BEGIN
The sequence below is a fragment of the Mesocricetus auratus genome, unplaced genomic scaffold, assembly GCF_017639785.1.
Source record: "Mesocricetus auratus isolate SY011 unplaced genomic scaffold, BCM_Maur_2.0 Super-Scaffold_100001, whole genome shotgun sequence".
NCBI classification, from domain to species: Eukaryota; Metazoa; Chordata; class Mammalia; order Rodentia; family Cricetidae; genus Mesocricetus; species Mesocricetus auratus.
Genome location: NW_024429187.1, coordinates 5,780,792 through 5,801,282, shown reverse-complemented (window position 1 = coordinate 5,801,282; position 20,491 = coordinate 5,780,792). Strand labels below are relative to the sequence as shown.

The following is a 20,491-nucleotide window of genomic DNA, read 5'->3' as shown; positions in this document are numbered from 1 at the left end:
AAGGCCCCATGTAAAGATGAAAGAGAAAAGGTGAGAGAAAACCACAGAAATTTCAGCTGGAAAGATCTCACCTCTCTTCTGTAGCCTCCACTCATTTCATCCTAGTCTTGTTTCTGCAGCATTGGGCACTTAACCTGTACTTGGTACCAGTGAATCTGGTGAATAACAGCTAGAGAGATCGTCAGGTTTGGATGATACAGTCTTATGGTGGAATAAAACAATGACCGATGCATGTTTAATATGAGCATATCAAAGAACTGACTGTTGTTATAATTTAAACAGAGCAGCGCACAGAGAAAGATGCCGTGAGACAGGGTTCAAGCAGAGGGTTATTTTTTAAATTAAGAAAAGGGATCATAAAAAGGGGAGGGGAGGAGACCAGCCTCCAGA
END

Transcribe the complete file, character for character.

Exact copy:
The sequence below is a fragment of the Mesocricetus auratus genome, unplaced genomic scaffold, assembly GCF_017639785.1.
Source record: "Mesocricetus auratus isolate SY011 unplaced genomic scaffold, BCM_Maur_2.0 Super-Scaffold_100001, whole genome shotgun sequence".
NCBI classification, from domain to species: Eukaryota; Metazoa; Chordata; class Mammalia; order Rodentia; family Cricetidae; genus Mesocricetus; species Mesocricetus auratus.
Genome location: NW_024429187.1, coordinates 5,780,792 through 5,801,282, shown reverse-complemented (window position 1 = coordinate 5,801,282; position 20,491 = coordinate 5,780,792). Strand labels below are relative to the sequence as shown.

The following is a 20,491-nucleotide window of genomic DNA, read 5'->3' as shown; positions in this document are numbered from 1 at the left end:
AAGGCCCCATGTAAAGATGAAAGAGAAAAGGTGAGAGAAAACCACAGAAATTTCAGCTGGAAAGATCTCACCTCTCTTCTGTAGCCTCCACTCATTTCATCCTAGTCTTGTTTCTGCAGCATTGGGCACTTAACCTGTACTTGGTACCAGTGAATCTGGTGAATAACAGCTAGAGAGATCGTCAGGTTTGGATGATACAGTCTTATGGTGGAATAAAACAATGACCGATGCATGTTTAATATGAGCATATCAAAGAACTGACTGTTGTTATAATTTAAACAGAGCAGCGCACAGAGAAAGATGCCGTGAGACAGGGTTCAAGCAGAGGGTTATTTTTTAAATTAAGAAAAGGGATCATAAAAAGGGGAGGGGAGGAGACCAGCCTCCAGA